Heavy Snow in Gangwon Province Leads to Rare Wildlife Sightings | Be Korea-savvy

Heavy Snow in Gangwon Province Leads to Rare Wildlife Sightings

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GANGNEUNG, Feb. 27 (Korea Bizwire) – On February 25, amidst a serene snowfall, a rare sight was captured along National Route 6 connecting Jinbu-myeon in Pyeongchang County with Yeongok-myeon in the city of Gangneung: a long-eared owl, a second-class endangered species and natural monument, perched atop a utility pole.

This nocturnal bird, usually active at night, was spotted during the day along the busy highway, presumably forced out by the heavy snowfall that made food scarce in the mountains.

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This particular area, known for its harsh winter conditions, has recently witnessed significant snowfall, affecting not just the long-eared owls but other wildlife as well. For instance, mountain goats, also struggling to find food, were observed venturing down to villages in search of sustenance.

The heavy snow, accumulating over 70 cm in some areas, has transformed the landscape into a winter wonderland, challenging the survival of local fauna.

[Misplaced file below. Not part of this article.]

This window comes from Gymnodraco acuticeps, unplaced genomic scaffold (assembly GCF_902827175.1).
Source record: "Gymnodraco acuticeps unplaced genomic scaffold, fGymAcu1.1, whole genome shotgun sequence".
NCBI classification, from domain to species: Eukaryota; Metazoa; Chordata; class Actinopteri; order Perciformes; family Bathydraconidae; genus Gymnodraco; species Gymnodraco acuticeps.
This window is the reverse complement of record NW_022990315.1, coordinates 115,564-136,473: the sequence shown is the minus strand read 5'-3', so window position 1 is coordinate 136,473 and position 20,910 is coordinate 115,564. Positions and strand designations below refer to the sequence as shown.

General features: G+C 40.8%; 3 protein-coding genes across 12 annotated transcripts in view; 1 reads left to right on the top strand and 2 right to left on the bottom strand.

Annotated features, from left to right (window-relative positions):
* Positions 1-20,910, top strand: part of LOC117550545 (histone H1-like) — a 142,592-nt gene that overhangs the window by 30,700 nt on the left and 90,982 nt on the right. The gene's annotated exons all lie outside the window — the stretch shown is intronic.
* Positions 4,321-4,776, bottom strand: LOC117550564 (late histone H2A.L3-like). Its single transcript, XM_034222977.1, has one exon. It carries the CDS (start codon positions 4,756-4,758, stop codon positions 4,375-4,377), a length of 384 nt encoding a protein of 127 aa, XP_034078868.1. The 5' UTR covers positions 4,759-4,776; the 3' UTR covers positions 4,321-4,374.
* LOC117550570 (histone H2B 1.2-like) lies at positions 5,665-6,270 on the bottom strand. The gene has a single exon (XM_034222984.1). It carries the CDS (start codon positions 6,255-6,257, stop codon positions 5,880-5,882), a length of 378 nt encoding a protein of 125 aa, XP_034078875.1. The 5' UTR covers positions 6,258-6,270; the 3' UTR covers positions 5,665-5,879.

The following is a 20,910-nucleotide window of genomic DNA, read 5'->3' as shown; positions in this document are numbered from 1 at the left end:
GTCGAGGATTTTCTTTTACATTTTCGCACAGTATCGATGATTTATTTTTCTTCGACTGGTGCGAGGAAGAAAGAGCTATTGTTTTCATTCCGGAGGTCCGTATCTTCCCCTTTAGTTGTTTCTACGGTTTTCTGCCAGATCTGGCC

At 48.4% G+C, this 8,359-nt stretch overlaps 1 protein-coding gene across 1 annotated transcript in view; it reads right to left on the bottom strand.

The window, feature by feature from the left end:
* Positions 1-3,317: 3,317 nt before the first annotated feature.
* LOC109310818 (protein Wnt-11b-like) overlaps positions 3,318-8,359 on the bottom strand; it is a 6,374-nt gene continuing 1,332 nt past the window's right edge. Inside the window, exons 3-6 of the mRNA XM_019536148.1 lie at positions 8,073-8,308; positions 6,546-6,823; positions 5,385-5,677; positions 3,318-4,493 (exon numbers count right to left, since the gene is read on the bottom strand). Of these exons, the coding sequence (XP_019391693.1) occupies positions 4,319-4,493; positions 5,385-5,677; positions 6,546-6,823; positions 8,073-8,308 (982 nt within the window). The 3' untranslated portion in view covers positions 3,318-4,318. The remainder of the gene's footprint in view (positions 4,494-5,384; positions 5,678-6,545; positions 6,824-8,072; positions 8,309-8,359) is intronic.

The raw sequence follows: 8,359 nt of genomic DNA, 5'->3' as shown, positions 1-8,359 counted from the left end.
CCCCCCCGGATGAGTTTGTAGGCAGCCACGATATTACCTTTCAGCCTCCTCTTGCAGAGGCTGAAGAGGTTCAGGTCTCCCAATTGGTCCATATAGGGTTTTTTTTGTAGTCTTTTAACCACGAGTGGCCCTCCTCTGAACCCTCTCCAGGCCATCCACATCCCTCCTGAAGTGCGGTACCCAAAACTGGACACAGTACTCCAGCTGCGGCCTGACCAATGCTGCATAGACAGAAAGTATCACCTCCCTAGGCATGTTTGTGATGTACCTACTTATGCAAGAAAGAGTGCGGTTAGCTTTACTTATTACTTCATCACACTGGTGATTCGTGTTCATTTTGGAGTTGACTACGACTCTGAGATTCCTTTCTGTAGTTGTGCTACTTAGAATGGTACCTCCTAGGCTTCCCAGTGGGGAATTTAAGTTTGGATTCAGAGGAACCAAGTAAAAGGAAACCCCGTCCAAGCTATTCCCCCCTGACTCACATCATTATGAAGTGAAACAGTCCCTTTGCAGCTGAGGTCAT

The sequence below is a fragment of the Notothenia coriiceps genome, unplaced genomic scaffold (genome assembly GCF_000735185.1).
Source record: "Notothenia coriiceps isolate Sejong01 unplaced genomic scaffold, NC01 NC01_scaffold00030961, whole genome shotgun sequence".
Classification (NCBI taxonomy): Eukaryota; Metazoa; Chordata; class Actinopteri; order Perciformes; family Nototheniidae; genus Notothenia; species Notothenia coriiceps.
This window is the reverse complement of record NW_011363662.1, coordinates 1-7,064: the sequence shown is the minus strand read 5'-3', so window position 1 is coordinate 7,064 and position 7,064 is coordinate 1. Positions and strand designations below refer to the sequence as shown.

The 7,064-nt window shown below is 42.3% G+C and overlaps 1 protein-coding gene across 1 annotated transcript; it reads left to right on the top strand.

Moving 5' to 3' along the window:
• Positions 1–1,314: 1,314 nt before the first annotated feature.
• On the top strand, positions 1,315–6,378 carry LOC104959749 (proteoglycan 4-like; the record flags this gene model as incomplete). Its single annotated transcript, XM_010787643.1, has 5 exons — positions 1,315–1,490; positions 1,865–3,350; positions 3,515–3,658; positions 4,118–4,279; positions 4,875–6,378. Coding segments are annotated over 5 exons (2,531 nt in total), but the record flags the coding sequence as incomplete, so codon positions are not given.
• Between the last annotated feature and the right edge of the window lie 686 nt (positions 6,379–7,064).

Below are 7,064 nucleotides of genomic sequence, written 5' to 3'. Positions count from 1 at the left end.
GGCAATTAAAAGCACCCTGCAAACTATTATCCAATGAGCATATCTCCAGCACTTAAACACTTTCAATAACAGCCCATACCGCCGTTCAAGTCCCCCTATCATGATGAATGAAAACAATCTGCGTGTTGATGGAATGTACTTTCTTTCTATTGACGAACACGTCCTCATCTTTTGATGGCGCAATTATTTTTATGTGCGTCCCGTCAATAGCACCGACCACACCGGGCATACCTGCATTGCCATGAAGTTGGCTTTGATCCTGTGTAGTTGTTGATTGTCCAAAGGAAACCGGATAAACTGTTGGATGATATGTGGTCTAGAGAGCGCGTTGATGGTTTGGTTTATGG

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Birds like the vinous-throated parrotbill have been seen rummaging through the snow-covered grass for seeds, while a solitary yellow-throated bunting was spotted fruitlessly searching for food among cedar trees before resigning to the harsh elements on a power line. 

The situation is particularly dire for the Korean goral, a first-class endangered species, with instances of exhaustion on the rise due to the difficulty in finding food.

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The Korean goral, adapted to the rugged mountainous terrain of Gangwon’s highlands, relies on tree bark and moss as winter food sources.

However, the National Park Service reports a significant increase in the rescue of these animals this winter, with 18 gorals saved compared to the usual two or three during previous winters, and sadly, eight have perished despite efforts to save them. 

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The continuous heavy snowfall along the East Coast and mountainous regions of Gangwon Province, characteristic of the beginning of spring, has made it increasingly challenging for wildlife to forage, leading to more frequent sightings near roads and villages as animals desperately search for food. 

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The National Park Service advises the public not to disturb or approach wildlife, such as gorals, that may appear near roadsides seeking sunnier spots or food.

The snowy weather serves as a stark reminder of the harsh realities faced by wildlife, turning the season into a critical period for their survival.

Image credit: Yonhap / photonews@koreabizwire.com 

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